Culture vs. Strategy


Coaching team sports is one of the most difficult tasks there is. Balancing the needs of an individual player for the needs of the team is something that each coach struggles with, especially with limited time. As a coach of a team, especially prior to the collegiate level, time is precious and at the utmost importance. How you spend your time will ultimately shape the foundation of your team, and the individuals on it. So how should you approach spending your time in order to get the most out of your players and team?

There’s really three approaches to the way teams spend their time over the course of a season:

  1. The Strategy Approach: Spend your time strategizing in order to win. These are the teams with countless signs, bunt plays, 1st and 3rd plays, picks, and trick plays. When you see a team like this, you can be assured that most of their practice time is spent on practicing these witty new concepts that will help them strategically outsmart their next opponent.
  1. The Individual Skills Approach: Spend your time developing individual skills. These are the teams that spend all of their practice time doing drills, taking ground balls, fly balls, hitting, and base running. Teams who spend all their time with this approach often create similar types of players. The players often have similar swing characteristics and fundamentals on the field.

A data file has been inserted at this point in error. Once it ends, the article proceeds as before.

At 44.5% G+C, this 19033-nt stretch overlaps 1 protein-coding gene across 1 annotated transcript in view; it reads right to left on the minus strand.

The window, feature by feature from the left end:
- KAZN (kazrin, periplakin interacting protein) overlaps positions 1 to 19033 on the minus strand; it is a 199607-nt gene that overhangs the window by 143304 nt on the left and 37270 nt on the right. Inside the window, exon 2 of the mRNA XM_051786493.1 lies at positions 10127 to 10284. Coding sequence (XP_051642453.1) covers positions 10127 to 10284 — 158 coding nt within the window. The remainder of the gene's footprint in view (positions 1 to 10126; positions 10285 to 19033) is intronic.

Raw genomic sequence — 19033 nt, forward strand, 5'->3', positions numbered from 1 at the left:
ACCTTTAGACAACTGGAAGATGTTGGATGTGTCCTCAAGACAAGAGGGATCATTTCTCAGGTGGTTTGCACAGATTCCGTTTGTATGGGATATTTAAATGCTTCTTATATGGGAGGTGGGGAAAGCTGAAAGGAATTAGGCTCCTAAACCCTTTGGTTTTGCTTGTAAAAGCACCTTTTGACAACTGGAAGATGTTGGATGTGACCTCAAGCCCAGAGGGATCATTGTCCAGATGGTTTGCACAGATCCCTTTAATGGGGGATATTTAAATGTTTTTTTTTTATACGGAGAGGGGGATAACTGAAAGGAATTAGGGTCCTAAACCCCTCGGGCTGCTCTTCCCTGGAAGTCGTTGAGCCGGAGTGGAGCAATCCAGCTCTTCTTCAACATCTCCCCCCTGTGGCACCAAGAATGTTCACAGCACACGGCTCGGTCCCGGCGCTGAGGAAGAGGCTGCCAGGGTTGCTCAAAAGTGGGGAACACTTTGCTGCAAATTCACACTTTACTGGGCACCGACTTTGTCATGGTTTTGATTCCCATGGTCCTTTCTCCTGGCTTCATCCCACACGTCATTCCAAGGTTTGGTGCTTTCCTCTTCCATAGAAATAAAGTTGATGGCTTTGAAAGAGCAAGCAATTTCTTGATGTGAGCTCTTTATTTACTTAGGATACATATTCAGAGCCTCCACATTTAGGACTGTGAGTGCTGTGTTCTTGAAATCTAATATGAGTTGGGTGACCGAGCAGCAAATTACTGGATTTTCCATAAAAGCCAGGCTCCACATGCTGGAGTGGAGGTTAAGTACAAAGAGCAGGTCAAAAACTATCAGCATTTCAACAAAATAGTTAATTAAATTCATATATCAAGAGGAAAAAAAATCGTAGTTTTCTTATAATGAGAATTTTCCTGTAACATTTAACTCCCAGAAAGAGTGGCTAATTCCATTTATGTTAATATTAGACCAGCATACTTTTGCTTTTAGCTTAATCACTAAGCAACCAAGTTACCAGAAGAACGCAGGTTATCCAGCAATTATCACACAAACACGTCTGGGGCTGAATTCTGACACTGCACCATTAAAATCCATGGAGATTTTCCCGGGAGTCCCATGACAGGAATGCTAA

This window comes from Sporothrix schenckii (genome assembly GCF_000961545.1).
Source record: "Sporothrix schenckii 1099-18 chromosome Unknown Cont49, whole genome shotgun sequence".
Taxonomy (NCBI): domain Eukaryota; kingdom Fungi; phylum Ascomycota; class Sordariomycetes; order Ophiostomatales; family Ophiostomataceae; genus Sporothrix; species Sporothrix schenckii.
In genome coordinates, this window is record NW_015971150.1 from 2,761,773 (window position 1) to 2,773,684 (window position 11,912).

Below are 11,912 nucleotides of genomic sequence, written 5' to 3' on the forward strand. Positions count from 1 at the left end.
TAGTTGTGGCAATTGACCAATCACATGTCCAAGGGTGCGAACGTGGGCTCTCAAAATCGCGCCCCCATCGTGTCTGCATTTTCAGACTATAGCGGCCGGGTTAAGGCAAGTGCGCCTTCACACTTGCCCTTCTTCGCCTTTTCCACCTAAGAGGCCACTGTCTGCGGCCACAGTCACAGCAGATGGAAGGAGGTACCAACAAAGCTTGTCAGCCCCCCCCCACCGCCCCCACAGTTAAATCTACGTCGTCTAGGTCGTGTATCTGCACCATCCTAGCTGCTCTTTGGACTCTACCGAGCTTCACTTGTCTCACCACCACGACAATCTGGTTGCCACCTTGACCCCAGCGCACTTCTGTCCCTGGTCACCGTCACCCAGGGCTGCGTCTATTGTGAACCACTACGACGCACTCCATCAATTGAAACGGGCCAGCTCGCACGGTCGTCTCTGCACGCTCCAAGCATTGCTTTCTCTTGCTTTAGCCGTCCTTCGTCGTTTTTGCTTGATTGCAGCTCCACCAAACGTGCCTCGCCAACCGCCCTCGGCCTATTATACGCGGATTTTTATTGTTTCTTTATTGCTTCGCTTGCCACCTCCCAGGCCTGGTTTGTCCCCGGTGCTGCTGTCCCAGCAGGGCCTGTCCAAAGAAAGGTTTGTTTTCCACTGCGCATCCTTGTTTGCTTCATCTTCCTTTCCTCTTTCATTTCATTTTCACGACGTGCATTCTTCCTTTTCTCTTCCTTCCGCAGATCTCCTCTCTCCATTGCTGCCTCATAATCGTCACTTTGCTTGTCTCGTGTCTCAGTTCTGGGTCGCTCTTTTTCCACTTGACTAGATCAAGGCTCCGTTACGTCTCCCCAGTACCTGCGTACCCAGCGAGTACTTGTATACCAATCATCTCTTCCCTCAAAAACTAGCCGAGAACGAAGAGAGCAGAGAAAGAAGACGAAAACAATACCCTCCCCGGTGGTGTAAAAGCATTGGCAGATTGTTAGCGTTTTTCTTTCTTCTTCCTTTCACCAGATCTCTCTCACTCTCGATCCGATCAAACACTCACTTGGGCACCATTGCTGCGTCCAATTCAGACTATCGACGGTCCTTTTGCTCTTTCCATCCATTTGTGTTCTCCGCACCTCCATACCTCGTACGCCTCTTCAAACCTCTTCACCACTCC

1. The Culture Approach: Spend your time developing a culture. These are the teams that spend the majority of the time developing a culture of excellence through a set of clear core values.

A good team will find a way to balance all three of these approaches to get the most out of their capabilities. But all three of these approaches are not equal in importance, and therefore should not be equal in time spent.

The most important, without a doubt, is building a culture. Culture precedes and overrides everything. It’s the base off which your program runs. If you have a culture of excellence, it sets a standard from that point forward for everything you do.

Few coaches truly take the time to mold a culture that will bring excellence to their team or program. They’re so anxious to win now, that they neglect the most important aspect of winning later. Instead of taking the time to build a culture that will coincide with their beliefs, coaches jump right into the strategy or individual skills approach thinking that it will help them win tomorrow’s game.

What about the end of the season? Or the bigger picture, the player’s lives?

The first thing that must be done in order to be a successful team is to create a culture. There’s multiple ways to do this, but it centers around a few core values that must be conditioned to believe are the law.

For example, a core value could be “100% effort, 100% of the time.”

This value must be backed up with strong reasons for existing, and consequences for not upholding the standard. If a player fails to run full speed all the way through the base, the whole team is punished with extra sprints.

Another core value could be “accountability”, which ties into the last example. The whole team is accountable for individual player’s actions. In other words, the action of one, affects the entire group. This is an extremely powerful core value that helps build a culture because no one wants to let their teammates down. Often times, players are okay with letting themselves down, but rarely are they okay with letting their teammates down.